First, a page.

Evidence of longer-term complications can be found in patients recovering from the related diseases of severe acute respiratory syndrome (SARS) and the Middle East respiratory syndrome (MERS). Abnormalities in lung functioning, reduced exercise capacity, and psychological problems are common in survivors of SARS and MERS even 12 months after they have been discharged from the hospital (Ahmed et al., 2020[112]). After 15 years, 4.6% of SARS patients still had visible scarring on their lungs, and 38% had diminished lung functioning (Zhang et al., 2018[113]).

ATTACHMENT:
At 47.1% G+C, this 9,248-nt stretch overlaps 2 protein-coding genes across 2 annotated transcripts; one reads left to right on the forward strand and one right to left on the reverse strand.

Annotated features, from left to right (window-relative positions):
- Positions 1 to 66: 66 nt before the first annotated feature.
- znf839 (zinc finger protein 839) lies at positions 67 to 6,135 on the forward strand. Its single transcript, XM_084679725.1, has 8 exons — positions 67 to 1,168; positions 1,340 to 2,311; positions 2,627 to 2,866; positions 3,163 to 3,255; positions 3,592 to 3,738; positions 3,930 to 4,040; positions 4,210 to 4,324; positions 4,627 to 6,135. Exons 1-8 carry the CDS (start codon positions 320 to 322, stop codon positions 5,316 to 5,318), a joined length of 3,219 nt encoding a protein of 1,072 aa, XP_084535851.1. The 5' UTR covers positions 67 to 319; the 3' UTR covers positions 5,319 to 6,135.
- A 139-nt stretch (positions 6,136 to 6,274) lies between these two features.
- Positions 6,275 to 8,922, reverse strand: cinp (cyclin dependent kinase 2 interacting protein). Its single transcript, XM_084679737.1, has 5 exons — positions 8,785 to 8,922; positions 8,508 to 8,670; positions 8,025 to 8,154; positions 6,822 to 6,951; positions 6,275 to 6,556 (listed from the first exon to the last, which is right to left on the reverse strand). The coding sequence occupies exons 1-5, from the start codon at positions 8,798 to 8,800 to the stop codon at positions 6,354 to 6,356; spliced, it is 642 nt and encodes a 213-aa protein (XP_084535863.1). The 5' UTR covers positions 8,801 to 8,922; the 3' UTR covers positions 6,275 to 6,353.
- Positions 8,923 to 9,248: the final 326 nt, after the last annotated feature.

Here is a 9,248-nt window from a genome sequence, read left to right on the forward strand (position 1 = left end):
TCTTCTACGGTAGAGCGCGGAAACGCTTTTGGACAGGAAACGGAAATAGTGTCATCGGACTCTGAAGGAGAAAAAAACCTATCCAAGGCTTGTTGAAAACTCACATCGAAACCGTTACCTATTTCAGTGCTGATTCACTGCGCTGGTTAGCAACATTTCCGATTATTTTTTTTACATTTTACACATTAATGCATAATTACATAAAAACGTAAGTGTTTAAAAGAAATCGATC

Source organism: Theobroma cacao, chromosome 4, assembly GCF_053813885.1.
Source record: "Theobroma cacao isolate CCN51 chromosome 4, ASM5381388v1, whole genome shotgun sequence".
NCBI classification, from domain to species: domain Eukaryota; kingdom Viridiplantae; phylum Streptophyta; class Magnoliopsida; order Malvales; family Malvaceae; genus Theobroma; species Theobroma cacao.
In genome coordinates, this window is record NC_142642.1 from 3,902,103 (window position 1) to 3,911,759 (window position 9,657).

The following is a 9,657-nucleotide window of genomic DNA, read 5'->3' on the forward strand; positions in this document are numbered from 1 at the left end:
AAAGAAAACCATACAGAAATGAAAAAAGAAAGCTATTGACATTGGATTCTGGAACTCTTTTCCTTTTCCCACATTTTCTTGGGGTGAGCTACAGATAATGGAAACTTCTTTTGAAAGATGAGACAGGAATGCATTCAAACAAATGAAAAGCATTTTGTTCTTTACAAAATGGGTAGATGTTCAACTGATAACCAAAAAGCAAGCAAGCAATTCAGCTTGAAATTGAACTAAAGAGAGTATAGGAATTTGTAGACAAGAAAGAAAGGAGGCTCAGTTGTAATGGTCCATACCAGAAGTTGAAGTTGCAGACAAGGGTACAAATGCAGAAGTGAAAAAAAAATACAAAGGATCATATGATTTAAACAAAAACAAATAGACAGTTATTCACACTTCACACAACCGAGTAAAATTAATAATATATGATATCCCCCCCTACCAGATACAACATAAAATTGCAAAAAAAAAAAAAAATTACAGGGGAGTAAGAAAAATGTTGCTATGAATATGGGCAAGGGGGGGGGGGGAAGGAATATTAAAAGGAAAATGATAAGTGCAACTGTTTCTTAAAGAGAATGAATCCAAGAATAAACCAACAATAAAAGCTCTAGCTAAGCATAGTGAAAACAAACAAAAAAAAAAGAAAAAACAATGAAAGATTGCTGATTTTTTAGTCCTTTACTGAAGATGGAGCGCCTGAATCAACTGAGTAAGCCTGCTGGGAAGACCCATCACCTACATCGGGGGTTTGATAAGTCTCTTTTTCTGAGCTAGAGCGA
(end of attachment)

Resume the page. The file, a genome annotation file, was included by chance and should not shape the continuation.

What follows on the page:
Studies on the Spanish Flu of 1918 have shown that there may be lasting health impacts to individuals exposed to viruses around birth. Children born in Sweden in 1919 are estimated to have had three months shorter life expectancy than proximate cohorts. The 1919 cohort ultimately had worse health and socioeconomic outcomes in old age, and males exposed to the virus during the second trimester experienced higher rates of heart disease and cancer (Helgertz and Bengtsson, 2019[114]). Similarly, in the United States, cohorts exposed in late gestation and at birth experienced 8-9% higher mortality from all causes, translating into at least seven months lower life expectancy at age 70 compared to surrounding cohorts. Those born during the peaks of the pandemic had higher mortality in particular from respiratory and cardiovascular disease, but also fewer cancer deaths (Myrskylä, Mehta and Chang, 2013[115]). These outcomes could mean that the 2020-2022 cohorts born during the COVID-19 pandemic could experience specific patterns of future mortality improvements and lower life expectancies compared to surrounding cohorts.